A single-track streetcar line ran down the middle of Prospect Avenue from it, but service was infrequent and the trip took two hours. The old citrus fruit-packing house was converted into a livery stable, improving transportation for the inhabitants of Hollywood; the Hollywood Hotel was opened in 1902 by H. J. Whitley, a president of the Los Pacific Boulevard and Development Company. Having acquired the Hurd ranch and subdivided it, Whitley built the hotel to attract land buyers. Flanking the west side of Highland Avenue, the structure fronted on Prospect Avenue, still a dusty, unpaved road, was graded and graveled; the hotel was to become internationally known and was the center of the civic and social life and home of the stars for many years. Whitley's company sold one of the early residential areas, the Ocean View Tract. Whitley did much to promote the area, he paid thousands of dollars for electric lighting, including bringing electricity and building a bank, as well as a road into the Cahuenga Pass.
The lighting ran for several blocks down Prospect Avenue. Whitley's land was centered on Highland Avenue, his 1918 development, Whitley Heights, was named for him. Hollywood was incorporated as a municipality on November 14, 1903, by a vote of 88 for and 77 against. On January 30, 1904, the voters in Hollywood decided, by a vote of 113 to 96, for the banishment of liquor in the city, except when it was being sold for medicinal purposes. Neither hotels nor restaurants were allowed to serve liquor before or after meals. In 1910, the city voted for merger with Los Angeles in order to secure an adequate water supply and to gain access to the L. A. sewer system. With annexation, the name of Prospect Avenue changed to Hollywood Boulevard and all the street numbers were changed. By 1912, major motion-picture companies had set up production in Los Angeles. In the early 1900s, most motion picture patents were held by Thomas Edison's Motion Picture Patents Company in New Jersey, filmmakers were sued to stop their productions.
To escape this, filmmakers began moving out west to Los Angeles, where attempts to enforce Edison's patents were easier to evade. The weather was ideal and there was quick access to various settings. Los Angeles became the capital of the film industry in the United States; the mountains and low land prices made Hollywood a good place to establish film studios. Director D. W. Griffith was the first to make a motion picture in Hollywood, his 17-minute short film In Old California was filmed for the Biograph Company. Although Hollywood banned movie theaters—of which it had none—before annexation that year, Los Angeles had no such restriction; the first film by a Hollywood studio, Nestor Motion Picture Company, was shot on October 26, 1911. The H. J. Whitley home was used as its set, the unnamed movie was filmed in the middle of their groves at the corner of Whitley Avenue and Hollywood Boulevard; the first studio in Hollywood, the Nestor Company, was established by the New Jersey–based Centaur Company in a roadhouse at 6121 Sunset Boulevard, in October 1911.
Four major film companies – Paramount, Warner Bros. RKO, Columbia – had studios in Hollywood, as did several minor companies and rental studios. In the 1920s, Hollywood was the fifth-largest industry in the nation. By the 1930s, Hollywood studios became vertically integrated, as production and exhibition was controlled by these companies, enabling Hollywood to produce 600 films per year. H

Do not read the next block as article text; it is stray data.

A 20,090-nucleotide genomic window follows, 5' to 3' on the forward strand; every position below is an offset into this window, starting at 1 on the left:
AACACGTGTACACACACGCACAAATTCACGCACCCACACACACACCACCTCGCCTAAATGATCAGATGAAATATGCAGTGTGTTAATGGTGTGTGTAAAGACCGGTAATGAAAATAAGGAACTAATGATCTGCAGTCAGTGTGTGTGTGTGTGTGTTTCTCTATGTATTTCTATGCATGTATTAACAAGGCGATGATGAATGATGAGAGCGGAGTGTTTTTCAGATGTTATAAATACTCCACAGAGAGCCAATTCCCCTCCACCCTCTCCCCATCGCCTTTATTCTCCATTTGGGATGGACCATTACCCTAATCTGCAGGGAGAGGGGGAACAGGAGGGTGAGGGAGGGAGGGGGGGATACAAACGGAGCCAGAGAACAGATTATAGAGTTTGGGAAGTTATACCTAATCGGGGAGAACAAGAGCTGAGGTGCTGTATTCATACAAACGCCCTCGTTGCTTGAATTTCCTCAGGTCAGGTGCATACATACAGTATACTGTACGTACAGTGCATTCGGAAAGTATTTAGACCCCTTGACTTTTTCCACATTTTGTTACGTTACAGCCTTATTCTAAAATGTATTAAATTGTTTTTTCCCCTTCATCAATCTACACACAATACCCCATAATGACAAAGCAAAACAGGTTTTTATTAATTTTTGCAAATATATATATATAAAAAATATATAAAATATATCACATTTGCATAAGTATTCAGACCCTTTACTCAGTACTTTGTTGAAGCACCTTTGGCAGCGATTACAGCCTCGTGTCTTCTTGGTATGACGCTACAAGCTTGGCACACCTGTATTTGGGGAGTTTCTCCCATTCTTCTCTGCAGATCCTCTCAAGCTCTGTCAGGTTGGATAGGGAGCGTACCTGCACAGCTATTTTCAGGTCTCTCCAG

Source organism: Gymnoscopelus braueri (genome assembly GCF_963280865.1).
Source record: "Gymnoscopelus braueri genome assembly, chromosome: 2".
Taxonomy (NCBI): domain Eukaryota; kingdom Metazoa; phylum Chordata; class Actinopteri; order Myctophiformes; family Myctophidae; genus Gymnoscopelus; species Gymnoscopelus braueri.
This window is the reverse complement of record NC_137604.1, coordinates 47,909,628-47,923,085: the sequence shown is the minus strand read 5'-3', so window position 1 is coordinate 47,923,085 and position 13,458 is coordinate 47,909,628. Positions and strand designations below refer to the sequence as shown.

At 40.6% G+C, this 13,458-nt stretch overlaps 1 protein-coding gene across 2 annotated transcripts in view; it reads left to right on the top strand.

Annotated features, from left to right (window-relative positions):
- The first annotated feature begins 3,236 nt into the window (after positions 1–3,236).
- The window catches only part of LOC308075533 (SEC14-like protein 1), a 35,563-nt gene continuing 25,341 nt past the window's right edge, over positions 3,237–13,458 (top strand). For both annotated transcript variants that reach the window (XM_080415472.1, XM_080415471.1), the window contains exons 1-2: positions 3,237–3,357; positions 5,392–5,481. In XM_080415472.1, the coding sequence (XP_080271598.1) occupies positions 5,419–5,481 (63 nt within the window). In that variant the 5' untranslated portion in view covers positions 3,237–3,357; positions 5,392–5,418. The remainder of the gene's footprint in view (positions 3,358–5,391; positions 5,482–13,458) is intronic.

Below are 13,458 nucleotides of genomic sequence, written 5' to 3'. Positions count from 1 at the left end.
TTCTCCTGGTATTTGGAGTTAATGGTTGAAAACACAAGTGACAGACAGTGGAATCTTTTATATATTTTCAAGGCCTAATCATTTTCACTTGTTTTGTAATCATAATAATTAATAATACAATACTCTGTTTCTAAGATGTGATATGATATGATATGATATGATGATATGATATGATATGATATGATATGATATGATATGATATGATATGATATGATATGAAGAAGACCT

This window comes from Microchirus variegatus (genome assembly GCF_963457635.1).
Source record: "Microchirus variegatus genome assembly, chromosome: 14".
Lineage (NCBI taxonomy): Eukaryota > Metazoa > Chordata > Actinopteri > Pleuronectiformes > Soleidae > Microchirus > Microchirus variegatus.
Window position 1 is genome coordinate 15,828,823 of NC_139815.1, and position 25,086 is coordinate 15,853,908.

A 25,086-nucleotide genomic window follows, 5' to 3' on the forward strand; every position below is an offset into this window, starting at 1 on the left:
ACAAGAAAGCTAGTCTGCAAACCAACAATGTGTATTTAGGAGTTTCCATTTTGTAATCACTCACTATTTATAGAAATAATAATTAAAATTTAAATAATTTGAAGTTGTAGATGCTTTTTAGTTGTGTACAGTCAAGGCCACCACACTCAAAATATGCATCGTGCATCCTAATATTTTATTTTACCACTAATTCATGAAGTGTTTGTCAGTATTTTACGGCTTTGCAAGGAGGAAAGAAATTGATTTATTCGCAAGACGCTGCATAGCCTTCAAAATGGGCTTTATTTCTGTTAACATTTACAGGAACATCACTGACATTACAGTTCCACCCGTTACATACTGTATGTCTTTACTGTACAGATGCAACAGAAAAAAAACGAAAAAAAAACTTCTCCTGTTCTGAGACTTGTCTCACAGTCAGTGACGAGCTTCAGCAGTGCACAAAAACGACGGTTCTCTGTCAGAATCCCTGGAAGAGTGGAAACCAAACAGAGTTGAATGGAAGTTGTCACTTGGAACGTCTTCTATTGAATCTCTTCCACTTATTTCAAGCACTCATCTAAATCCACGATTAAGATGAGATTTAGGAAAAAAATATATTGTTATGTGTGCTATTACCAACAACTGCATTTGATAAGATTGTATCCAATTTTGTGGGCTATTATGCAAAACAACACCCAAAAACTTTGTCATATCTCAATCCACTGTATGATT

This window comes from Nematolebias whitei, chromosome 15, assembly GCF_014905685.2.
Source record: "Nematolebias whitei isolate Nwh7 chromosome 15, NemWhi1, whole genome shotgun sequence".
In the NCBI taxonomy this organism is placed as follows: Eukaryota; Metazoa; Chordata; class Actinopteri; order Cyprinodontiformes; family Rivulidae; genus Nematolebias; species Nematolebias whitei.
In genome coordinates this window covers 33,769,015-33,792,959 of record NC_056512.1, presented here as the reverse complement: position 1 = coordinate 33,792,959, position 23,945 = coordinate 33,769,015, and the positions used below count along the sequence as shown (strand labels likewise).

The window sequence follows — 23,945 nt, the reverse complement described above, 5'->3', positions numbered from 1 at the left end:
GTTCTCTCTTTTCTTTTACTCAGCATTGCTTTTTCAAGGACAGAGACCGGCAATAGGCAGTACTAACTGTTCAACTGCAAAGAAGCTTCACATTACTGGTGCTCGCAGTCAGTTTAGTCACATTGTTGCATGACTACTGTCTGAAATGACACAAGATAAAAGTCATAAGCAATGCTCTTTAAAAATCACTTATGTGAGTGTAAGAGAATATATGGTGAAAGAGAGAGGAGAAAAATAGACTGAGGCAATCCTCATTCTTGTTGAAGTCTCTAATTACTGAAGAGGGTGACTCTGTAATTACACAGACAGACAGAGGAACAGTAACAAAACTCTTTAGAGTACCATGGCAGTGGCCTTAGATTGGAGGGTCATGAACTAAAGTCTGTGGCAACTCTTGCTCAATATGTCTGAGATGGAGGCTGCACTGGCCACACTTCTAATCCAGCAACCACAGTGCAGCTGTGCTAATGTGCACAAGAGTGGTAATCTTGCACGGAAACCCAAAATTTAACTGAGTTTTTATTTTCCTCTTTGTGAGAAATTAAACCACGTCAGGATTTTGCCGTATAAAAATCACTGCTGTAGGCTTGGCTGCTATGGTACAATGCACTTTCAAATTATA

Los Angeles the City of Los Angeles and known by its initials L. A. is the most populous city in California, the second most populous city in the United States, after New York City, the third most populous city in North America. With an estimated population of four million, Los Angeles is the cultural and commercial center of Southern California; the city is known for its Mediterranean climate, ethnic diversity and the entertainment industry, its sprawling metropolis. Los Angeles is the largest city on the West Coast of North America. Los Angeles is in a large basin bounded by the Pacific Ocean on one side and by mountains as high as 10,000 feet on the other; the city proper, which covers about 469 square miles, is the seat of Los Angeles County, the most populated county in the country. Los Angeles is the principal city of the Los Angeles metropolitan area, the second largest in the United States after that of New York City, with a population of 13.1 million. It is part of the Los Angeles-Long Beach combined statistical area the nation's second most populous area with a 2015 estimated population of 18.7 million.
Los Angeles is one of the most substantial economic engines within the United States, with a diverse economy in a broad range of professional and cultural fields. Los Angeles is famous as the home of Hollywood, a major center of the world entertainment industry. A global city, it has been ranked 6th in the Global Cities Index and 9th in the Global Economic Power Index; the Los Angeles metropolitan area has a gross metropolitan product of $1.044 trillion, making it the third-largest in the world, after the Tokyo and New York metropolitan areas. Los Angeles hosted the 1932 and 1984 Summer Olympics and will host the event for a third time in 2028; the city hosted the Miss Universe pageant twice, in 1990 and 2006, was one of 9 American cities to host the 1994 FIFA men's soccer World Cup and one of 8 to host the 1999 FIFA women's soccer World Cup, hosting the final match for both tournaments. Home to the Chumash and Tongva, Los Angeles was claimed by Juan Rodríguez Cabrillo for Spain in 1542 along with the rest of what would become Alta California.